Lecture 20

Reading

p176-178, p417-418, p422-427

Pointer and array

#include<iostream>
using namespace std;

int main() {
int a[] = {1,2,3};
cout << "The address of a[0]: " << &a[0] <<endl;
cout << "a: " << a << endl;

return 0;
}

Output on my computer
The address of a[0]: 0012FF74
a: 0012FF74

What is the output of the following program and why?
#include<iostream>
using namespace std;

int main() {
int a[] = {11,22,33};
cout << *a << endl; //dereference
return 0;
}
Answer:
11
Reason: : a holds the address of a[0].


Can you guess what is the output of the following program?
#include<iostream>
using namespace std;

int main() {
char ch[] = {'a','b','c'};
cout << *ch << endl
<< *(ch+1) << endl
<< *(ch+2) << endl;
return 0; }
Answer
a
b
c
Reason: The value of a is the address of a[0]. The value of a+1 is the address of a[1]. The value of a+2 is the address of a[2].


An array variable is actually a pointer.
What is the output of the following program?
#include<iostream>
using namespace std;

int main() {
double x[2];
x[0] = 3.14;
x[1] = 2.71;
double *pt; pt = x; // assign x to pt cout << pt[0] << endl
<< pt[1] << endl;
pt[0]++;
cout << x[0] << endl
<< x[1] << endl;

return 0;
}
Answer:
3.14
2.71
4.14
2.71
One more example, what is the output of the following program?
#include<iostream>
using namespace std;
    
int main() {
    int *p;
    int a[10];
    int b[10] = {2,4,6,8,10,12,14,16,18,20};
    int index;

    // a[index] is index
    for(index = 0; index < 10; index++) 
        a[index] = index;

    p = a;
    
    // p[index] is same as a[index]
    cout << "p array is :\n";
    for(index = 0; index < 10; index++) {   
        cout << p[index] << " ";
    }
    cout << endl;

    // change p[index] will change a[index]
    for(index = 0; index < 10; index++) {
        p[index] = p[index] + 1;
    }

    cout << "p array is :\n";
    for(index = 0; index < 10; index++) {       
        cout << p[index] << " ";
    }
    cout << endl;

    cout << "a array is: \n";
    for(index = 0; index < 10; index++) {       
        cout << a[index] << " ";
    }
    cout << endl;

    p = b;
    // p[index] is same as b[index] now
    cout << "p array is :\n";
    for(index = 0; index < 10; index++) {
        cout << p[index] << " ";
    }
    cout << endl;

    return 0;
}
Answer:
p array is :
0 1 2 3 4 5 6 7 8 9
p array is :
1 2 3 4 5 6 7 8 9 10
a array is:
1 2 3 4 5 6 7 8 9 10
p array is :
2 4 6 8 10 12 14 16 18 20


Trap: The following program can't be compiled, why?
#include<iostream>
using namespace std;

int main() {
double x[2];
x[0] = 3.14;
x[1] = 2.71;
double *pt;
x = pt; }
Error Message:
Cannot convert from double * to double[2]
x is actually of type const double*. A constant can't be changed.

typedef

Example
#include<iostream>
using namespace std;

typedef int* IntPtr; int main() { IntPtr pt1, pt2; int x = 1, y = 2; pt1 = &x; pt2 = &y; cout << *pt1 << " " << *pt2 << endl; return 0; }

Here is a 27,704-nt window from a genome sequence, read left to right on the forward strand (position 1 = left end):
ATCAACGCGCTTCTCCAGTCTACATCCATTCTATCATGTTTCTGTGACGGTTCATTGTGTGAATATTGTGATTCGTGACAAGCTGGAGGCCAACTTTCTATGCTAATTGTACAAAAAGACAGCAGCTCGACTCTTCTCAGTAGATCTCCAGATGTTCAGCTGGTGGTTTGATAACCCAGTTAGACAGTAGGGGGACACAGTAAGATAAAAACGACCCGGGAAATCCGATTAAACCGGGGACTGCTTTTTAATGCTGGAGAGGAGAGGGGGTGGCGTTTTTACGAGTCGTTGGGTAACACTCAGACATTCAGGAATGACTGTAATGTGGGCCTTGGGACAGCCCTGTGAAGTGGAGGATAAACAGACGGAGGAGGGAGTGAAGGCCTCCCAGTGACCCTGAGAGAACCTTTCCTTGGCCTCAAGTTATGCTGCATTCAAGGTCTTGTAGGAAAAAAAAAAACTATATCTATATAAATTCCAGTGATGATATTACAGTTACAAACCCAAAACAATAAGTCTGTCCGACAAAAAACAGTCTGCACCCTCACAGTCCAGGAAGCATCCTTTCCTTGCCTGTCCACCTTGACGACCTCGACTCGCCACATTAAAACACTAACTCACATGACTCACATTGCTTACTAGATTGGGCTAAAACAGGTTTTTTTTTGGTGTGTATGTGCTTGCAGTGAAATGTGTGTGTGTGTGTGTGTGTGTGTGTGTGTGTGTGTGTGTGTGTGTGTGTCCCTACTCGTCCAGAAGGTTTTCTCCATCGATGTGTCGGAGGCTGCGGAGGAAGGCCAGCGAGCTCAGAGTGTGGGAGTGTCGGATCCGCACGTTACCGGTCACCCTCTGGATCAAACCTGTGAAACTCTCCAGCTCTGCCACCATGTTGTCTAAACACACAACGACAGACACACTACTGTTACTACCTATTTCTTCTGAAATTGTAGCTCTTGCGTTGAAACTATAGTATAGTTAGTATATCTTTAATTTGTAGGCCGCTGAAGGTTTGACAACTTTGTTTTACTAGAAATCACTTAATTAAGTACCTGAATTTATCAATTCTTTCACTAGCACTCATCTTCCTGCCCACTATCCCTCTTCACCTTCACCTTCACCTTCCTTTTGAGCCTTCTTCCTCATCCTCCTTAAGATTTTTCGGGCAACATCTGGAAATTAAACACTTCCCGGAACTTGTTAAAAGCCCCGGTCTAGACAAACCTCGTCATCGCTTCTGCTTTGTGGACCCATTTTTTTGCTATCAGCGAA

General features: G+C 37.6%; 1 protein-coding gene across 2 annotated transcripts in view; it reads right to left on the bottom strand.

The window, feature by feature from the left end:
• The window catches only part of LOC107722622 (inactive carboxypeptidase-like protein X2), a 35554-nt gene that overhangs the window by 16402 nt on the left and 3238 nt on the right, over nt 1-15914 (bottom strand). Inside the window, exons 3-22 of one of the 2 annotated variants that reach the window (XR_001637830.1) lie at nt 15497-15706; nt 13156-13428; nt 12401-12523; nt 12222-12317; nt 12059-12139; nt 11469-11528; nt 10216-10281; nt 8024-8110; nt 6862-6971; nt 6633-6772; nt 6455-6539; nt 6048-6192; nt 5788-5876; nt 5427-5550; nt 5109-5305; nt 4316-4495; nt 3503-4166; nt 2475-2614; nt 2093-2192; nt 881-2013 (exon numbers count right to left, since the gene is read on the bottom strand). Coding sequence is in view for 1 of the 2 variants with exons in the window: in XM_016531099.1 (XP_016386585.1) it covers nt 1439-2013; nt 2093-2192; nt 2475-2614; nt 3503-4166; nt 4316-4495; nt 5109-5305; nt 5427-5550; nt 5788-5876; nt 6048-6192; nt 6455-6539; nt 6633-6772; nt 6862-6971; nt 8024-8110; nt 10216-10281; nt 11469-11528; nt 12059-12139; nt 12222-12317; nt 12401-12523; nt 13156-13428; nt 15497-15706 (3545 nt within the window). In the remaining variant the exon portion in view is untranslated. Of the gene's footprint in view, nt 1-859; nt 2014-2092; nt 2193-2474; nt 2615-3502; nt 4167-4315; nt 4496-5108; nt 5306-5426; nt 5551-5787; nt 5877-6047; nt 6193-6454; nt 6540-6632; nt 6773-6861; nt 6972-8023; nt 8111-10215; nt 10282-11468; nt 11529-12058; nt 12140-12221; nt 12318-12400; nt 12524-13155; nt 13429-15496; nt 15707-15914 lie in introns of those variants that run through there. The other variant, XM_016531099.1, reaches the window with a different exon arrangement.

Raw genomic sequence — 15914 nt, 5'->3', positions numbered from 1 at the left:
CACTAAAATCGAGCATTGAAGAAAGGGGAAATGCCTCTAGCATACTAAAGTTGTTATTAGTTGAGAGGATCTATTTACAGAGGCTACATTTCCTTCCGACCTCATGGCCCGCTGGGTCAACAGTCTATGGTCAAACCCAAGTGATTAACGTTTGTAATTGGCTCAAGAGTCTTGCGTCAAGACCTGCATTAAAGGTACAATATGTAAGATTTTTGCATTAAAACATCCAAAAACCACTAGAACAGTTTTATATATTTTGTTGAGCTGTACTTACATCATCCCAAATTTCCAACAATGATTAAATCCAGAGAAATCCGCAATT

It is same as
#include<iostream>
using namespace std;

typedef int* IntPtr;

int main() {
int *pt1, *pt2; int x = 1, y = 2; pt1 = &x; pt2 = &y; cout << *pt1 << " " << *pt2 << endl; return 0; }
What is the advantage of using typedef?
Refer to the book p418
Avoid confusion. Example
#include<iostream>
using namespace std;
    
int main() {
    int *p1, p2;
    return 0;
}
What is the type of p2 (an integer or a pointer) ?

Dynamic arrays

What is wrong with the following program?
#include <iostream>
using namespace std;

int main() {
int numOfStudents, index;

cout << "Please enter the number of students: ";
cin >> numOfStudents;
double scores[numOfStudents]; cout << "Please enter the scores:\n"; for(index = 0; index < numOfStudents; index++) { cin >> scores[index]; } cout << "The scores are:\n"; for(index = 0; index < numOfStudents; index++) { cout << scores[index] << " "; } return 0; }













When you declare an array, you must estimate the largest possible size you may need for the array.
What is the disadvantage of this? Dynamically allocated array can be used to solve this problem.
The above program can be rewritten as
#include <iostream>
using namespace std;

int main() {
int numOfStudents, index;
double* scores;

cout << "Please enter the number of students: ";
cin >> numOfStudents;

scores = new double[numOfStudents]; // dynamically allocated array

cout << "Please enter the scores:\n";
for(index = 0; index < numOfStudents; index++) {
cin >> scores[index];
}

cout << "The scores are:\n";
for(index = 0; index < numOfStudents; index++) {
cout << scores[index] << " ";
}
cout << endl;

return 0;
}

Output
Please enter the number of students: 5
Please enter the scores:
90.5 91.25 55 25.9 73
The scores are:
90.5 91.25 55 25.9 73
      

Return an array

int[] someFunction(); // illegal!!!!
int* someFunction(); // legal!
Example:
#include <iostream>
using namespace std;

int* doubler(int a[], int size); int main() { int a[] = {1,2,3,4,5}; int *b; b = doubler(a,5); int i; // display a cout << "Array a:\n"; for(i = 0; i < 5; i++) { cout << a[i] << " "; } cout << endl; // display b cout << "Array b:\n"; for(i = 0; i < 5; i++) { cout << b[i] << " "; } cout << endl; return 0; } int* doubler(int a[], int size) {
int* temp = new int[size]; for(int i = 0; i < size; i++) { temp[i] = 2*a[i]; } return temp; }

Output
Array a:
1 2 3 4 5
Array b:
2 4 6 8 10